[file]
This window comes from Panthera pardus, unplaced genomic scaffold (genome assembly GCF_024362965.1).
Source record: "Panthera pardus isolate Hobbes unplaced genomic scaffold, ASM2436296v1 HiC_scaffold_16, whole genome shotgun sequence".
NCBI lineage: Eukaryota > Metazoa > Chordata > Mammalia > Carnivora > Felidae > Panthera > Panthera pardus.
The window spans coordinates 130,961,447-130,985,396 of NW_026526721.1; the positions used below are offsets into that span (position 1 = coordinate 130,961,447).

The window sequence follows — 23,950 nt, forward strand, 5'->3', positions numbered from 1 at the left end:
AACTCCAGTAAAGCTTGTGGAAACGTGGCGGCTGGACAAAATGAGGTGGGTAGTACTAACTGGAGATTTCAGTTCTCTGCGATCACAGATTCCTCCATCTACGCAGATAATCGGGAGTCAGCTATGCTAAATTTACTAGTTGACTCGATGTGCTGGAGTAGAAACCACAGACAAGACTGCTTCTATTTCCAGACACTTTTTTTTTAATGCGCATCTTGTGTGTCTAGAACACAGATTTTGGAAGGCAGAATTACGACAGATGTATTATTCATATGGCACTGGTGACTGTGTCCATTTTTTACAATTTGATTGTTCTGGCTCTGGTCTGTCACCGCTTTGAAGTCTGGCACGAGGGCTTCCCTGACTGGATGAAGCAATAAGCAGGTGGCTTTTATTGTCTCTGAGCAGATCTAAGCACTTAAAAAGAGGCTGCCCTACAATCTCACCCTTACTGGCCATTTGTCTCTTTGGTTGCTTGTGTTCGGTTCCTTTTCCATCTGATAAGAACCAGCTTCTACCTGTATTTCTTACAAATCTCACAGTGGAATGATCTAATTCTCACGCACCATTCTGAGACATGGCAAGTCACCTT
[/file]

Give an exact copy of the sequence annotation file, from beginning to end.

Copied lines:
This window comes from Panthera pardus, unplaced genomic scaffold (genome assembly GCF_024362965.1).
Source record: "Panthera pardus isolate Hobbes unplaced genomic scaffold, ASM2436296v1 HiC_scaffold_16, whole genome shotgun sequence".
NCBI lineage: Eukaryota > Metazoa > Chordata > Mammalia > Carnivora > Felidae > Panthera > Panthera pardus.
The window spans coordinates 130,961,447-130,985,396 of NW_026526721.1; the positions used below are offsets into that span (position 1 = coordinate 130,961,447).

The window sequence follows — 23,950 nt, forward strand, 5'->3', positions numbered from 1 at the left end:
AACTCCAGTAAAGCTTGTGGAAACGTGGCGGCTGGACAAAATGAGGTGGGTAGTACTAACTGGAGATTTCAGTTCTCTGCGATCACAGATTCCTCCATCTACGCAGATAATCGGGAGTCAGCTATGCTAAATTTACTAGTTGACTCGATGTGCTGGAGTAGAAACCACAGACAAGACTGCTTCTATTTCCAGACACTTTTTTTTTAATGCGCATCTTGTGTGTCTAGAACACAGATTTTGGAAGGCAGAATTACGACAGATGTATTATTCATATGGCACTGGTGACTGTGTCCATTTTTTACAATTTGATTGTTCTGGCTCTGGTCTGTCACCGCTTTGAAGTCTGGCACGAGGGCTTCCCTGACTGGATGAAGCAATAAGCAGGTGGCTTTTATTGTCTCTGAGCAGATCTAAGCACTTAAAAAGAGGCTGCCCTACAATCTCACCCTTACTGGCCATTTGTCTCTTTGGTTGCTTGTGTTCGGTTCCTTTTCCATCTGATAAGAACCAGCTTCTACCTGTATTTCTTACAAATCTCACAGTGGAATGATCTAATTCTCACGCACCATTCTGAGACATGGCAAGTCACCTT